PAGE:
The Truth About Children And Divorce by Robert E. Emery, Ph.D.

Emery's Divorce Mediation Study

The following is a summary of Dr. Emery's 12-year study on the effects of divorce mediation. This divorce mediation study is also available in Microsoft PowerPoint presentation format here.

The Study

  • Used a high conflict group - families who had filed for contested custody hearing
  • Used random assignment (the magic of science) — a flip of a coin determined whether families went to mediation or adversary settlement
  • Sample was young and low income
  • Mediation was short-term (5 hr average) and problem-focused but sensitive to emotions, especially grief
  • Was a longitudinal study — families were followed for 12 years

Mediation Kept Most Families Out of Court

  • If the coin came up tails and they stayed in the adversary system, 75% of families appeared before a judge
  • But if the coin came up heads, less than 20% appeared before a judge
  • Even when mediation failed, parents tended to settle out of court with the help of their lawyers

Case Settlement Following Random Assignment

What happens to angry families after they leave a mediator's office — and years later?

  • Mediator's hope we've planted a seed. Have we?
  • Yes. If the coin came up heads, 5 hours of mediation caused nonresidential parents to see their children much more often 12 years later
  • Compare these rates to the dramatic drop off in contact after the typical divorce in America
  • For example, 28% of nonresident parents who mediated saw their children weekly 12 years later compared to 9% who litigated and 11% in the national averages

12 Year Follow-Up: Outcomes of Mediation and Litigation

Changes in Telephone Contact Were Even More Dramatic

  • 52% of nonresident parents who mediated talked with their children weekly 12 years later
  • This compares with 14% of nonresident parents who went to court and 18% in the national averages
  • Because of the random assignment, we know that 5 hours of mediation caused this difference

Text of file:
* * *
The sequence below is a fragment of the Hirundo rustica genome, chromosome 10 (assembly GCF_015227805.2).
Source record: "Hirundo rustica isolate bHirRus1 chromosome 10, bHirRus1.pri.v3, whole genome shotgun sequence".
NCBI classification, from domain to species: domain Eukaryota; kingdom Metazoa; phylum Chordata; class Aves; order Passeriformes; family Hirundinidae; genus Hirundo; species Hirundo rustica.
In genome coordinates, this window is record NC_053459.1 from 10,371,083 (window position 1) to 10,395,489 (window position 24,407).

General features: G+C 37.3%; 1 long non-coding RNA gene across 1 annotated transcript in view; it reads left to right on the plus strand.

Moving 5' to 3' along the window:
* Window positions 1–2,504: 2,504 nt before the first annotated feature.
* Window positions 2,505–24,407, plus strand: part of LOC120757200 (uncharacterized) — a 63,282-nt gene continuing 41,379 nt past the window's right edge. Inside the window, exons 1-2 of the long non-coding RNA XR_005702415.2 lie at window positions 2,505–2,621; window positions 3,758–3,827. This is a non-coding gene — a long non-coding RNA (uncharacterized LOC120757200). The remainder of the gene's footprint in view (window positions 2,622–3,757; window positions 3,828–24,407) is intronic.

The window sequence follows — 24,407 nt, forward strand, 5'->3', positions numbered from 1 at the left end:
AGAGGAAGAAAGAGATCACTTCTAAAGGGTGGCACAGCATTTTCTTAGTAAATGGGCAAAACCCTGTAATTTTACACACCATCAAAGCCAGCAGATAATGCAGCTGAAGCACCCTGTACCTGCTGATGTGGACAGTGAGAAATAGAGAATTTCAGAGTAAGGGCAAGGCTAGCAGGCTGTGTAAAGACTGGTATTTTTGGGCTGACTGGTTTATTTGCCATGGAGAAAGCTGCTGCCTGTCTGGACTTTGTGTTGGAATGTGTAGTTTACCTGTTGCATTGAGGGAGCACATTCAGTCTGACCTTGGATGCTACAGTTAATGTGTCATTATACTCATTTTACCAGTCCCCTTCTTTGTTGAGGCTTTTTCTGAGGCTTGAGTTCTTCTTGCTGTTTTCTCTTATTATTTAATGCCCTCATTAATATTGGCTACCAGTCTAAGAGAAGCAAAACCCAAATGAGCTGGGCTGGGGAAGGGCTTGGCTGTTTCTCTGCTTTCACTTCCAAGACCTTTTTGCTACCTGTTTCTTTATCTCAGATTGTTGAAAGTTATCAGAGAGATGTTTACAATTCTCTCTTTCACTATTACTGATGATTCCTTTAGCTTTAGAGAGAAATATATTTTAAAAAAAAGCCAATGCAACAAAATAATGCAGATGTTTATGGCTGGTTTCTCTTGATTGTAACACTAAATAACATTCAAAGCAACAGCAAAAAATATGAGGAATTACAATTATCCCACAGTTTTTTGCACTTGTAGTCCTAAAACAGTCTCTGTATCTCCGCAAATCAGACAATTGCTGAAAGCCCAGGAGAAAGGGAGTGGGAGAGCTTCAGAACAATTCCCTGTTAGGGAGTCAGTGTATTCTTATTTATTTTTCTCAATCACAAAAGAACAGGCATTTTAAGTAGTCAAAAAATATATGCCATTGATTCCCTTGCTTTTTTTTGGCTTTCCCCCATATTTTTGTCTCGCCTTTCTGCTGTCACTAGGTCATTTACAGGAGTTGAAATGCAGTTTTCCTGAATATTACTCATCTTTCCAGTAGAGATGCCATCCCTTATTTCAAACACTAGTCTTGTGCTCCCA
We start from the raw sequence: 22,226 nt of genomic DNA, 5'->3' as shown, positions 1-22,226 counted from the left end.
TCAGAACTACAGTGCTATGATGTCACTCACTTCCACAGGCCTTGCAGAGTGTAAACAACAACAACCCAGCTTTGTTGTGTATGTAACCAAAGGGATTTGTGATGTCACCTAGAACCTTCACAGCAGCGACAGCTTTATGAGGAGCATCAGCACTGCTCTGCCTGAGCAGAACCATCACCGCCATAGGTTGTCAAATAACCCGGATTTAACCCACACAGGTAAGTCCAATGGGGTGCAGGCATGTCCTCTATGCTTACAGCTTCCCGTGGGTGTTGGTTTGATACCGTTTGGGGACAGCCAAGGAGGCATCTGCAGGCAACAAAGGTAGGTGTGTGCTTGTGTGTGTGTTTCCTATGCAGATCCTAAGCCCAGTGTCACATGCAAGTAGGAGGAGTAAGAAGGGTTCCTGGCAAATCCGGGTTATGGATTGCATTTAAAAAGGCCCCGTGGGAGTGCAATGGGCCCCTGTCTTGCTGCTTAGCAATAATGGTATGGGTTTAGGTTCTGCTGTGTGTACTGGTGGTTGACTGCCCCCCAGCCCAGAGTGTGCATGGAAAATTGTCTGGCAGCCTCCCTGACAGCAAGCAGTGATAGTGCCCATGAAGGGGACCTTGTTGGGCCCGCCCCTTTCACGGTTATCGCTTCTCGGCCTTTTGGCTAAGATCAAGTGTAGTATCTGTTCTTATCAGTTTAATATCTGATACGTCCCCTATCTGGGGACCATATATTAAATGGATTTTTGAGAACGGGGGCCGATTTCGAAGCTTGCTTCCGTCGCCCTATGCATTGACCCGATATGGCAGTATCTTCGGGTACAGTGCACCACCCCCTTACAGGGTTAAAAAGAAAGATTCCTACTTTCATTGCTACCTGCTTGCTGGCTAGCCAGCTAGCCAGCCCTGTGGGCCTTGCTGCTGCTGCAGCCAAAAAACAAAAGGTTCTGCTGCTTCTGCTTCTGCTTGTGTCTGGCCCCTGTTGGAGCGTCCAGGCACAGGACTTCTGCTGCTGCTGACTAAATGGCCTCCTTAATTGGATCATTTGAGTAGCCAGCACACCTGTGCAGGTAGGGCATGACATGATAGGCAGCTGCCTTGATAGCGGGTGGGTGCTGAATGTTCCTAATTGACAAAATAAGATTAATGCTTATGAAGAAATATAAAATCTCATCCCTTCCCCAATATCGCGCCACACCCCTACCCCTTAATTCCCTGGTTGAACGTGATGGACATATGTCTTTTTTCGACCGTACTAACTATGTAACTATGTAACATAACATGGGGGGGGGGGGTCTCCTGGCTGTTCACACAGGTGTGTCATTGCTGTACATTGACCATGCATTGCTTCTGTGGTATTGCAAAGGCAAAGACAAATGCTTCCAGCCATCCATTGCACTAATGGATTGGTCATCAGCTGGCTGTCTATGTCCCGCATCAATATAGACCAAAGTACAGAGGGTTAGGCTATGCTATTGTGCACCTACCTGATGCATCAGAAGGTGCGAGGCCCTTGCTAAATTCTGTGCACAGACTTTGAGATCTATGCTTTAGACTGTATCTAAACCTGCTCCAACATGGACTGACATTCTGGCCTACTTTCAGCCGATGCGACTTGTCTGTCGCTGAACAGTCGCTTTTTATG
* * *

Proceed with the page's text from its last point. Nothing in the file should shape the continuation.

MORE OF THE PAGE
12 Year Follow-Up: Outcomes of Mediation and Litigation

Residential Parents Who Mediated Gave Nonresidential Parents Better "Grades" in Every Area of Parenting

  • Including discipline, grooming, religious and moral training, running errands, celebrating holidays, taking part in significant events, school and church activities, recreation, vacations, and discussing problems with them

Nonresidential Parent Child Involvement

Why Did So Little Mean So Much?

  • Timing is everything. This is the time to do the right thing.
  • The right path. Not so much that mediation is "good" as the alternative is...disruptive.
  • Not the decisions reached (they were the same) but the process.
    • Having a voice
    • Taking the long view
    • Working together
    • Learning about children's needs and co-parenting
    • Recognizing your own grief and how it causes anger

Mediation: Do Something Different With Your Emotions

  • The usual way to end a relationship is to say, "I never want to see you again!"
  • Anger serves many functions following a loss including covering up hurt, grief, and pain
  • Mediation (and other forms of cooperative divorce) ask parents to do something different — for their kids sake
  • This can make breaking up emotionally harder for parents who may feel more ambivalence and acute pain
  • But working together for your children is the right thing and it does work!

Primary Reference

Emery, R.E., Laumann-Billings, L., Waldron, M., Sbarra, D.A., and Dillon, P. (2001). Child custody mediation and litigation: Custody, contact, and co-parenting 12 years after initial dispute resolution. Journal of Consulting and Clinical Psychology, 69, 323-332.

Copyright 2006 - 2014 Robert E. Emery, Ph.D. All Rights Reserved.